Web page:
my question has to do with my animals. I have dogs and cows. would eating the beans make them ill?

    • Ken_L April 21, 2015, 3:36 am

      Any beans are likely to make a dog sick. Dried beans may even kill it. I had to fence my lima beans to stop my dogs eating the drying seeds from inside the pods. But they aren’t interested in green pods.

      The cows will love them; in fact in first world countries, these beans are mainly grown as forage crops.

      • Thomas May 24, 2017, 11:50 am

        What about Chickens? any problem with feeding them boiled Lablab?

        • jeddi November 12, 2017, 5:16 pm

          I grow the scarlet bean vine on my chicken coop. The will eat the plants but will not eat the mature bean, The vines hide my hens, keep them cool and provide a jungle look in the back yard. Bumble bees love to visit too.

  • Arlene_S April 29, 2015, 12:20 pm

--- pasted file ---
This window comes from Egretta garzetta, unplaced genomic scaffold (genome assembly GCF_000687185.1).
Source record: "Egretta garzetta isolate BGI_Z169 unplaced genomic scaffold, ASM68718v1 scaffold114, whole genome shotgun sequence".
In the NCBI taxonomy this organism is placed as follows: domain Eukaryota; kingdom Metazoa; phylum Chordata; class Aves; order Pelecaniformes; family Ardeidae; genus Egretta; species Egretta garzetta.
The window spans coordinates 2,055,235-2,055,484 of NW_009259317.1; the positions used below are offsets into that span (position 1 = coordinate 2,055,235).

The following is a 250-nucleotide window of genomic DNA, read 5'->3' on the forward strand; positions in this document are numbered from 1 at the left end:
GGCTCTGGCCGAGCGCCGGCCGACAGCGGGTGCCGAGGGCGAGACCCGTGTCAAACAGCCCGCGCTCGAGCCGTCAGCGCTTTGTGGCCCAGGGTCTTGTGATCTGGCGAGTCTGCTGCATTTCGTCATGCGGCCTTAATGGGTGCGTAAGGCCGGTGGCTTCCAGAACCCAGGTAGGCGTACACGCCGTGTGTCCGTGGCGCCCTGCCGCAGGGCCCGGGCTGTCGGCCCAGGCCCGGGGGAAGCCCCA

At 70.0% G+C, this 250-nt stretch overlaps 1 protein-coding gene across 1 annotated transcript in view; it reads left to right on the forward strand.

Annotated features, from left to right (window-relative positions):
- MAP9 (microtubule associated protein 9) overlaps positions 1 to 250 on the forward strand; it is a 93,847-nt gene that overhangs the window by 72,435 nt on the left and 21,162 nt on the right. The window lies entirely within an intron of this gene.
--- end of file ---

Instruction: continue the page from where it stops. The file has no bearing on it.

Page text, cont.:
Just bought a little hyacinth bean plant (my first) and will be trying it here in West Virginia. Your information was very helpful — and encouraging. Can’t wait to see this bean plant grow and climb up my trellis, then try some edibles from it!

  • Max Schutze August 22, 2015, 4:20 pm

    Growing these in a public place entails a responsibility to put up a sign telling people not to eat them raw. They can cause death or kidney destruction if not thoroughly cooked.

    • Elizabeth Ritzman August 29, 2017, 1:07 pm

      Read the whole article

  • dahvee September 8, 2015, 12:02 am

    Please, when you say to cook them twice or to roast them, can you say specifically how long? I’m not an accomplished cook but very interested in edible flowers and associated plants. I have some of these growing and they are starting to put out lots of bean pods. Would like to use them but not sure how long a pod is “immature” –specific detail would help. Thx.

    • Monique October 26, 2016, 10:53 am

      We pick and eat these from my mother’s garden. We’ve picked them at different stages but have always cooked them the same–just as we would any other bean, i.e. with seasonings and sausage, in water for a few hours (or a crockpot). My mom has always grown these (she grew up in the islands) but we never knew what the name was until I stumbled across a picture of them on the internet. I guess they’ve matured when the beans inside the pod has gotten hard (?).

  • dahvee September 9, 2015, 1:06 am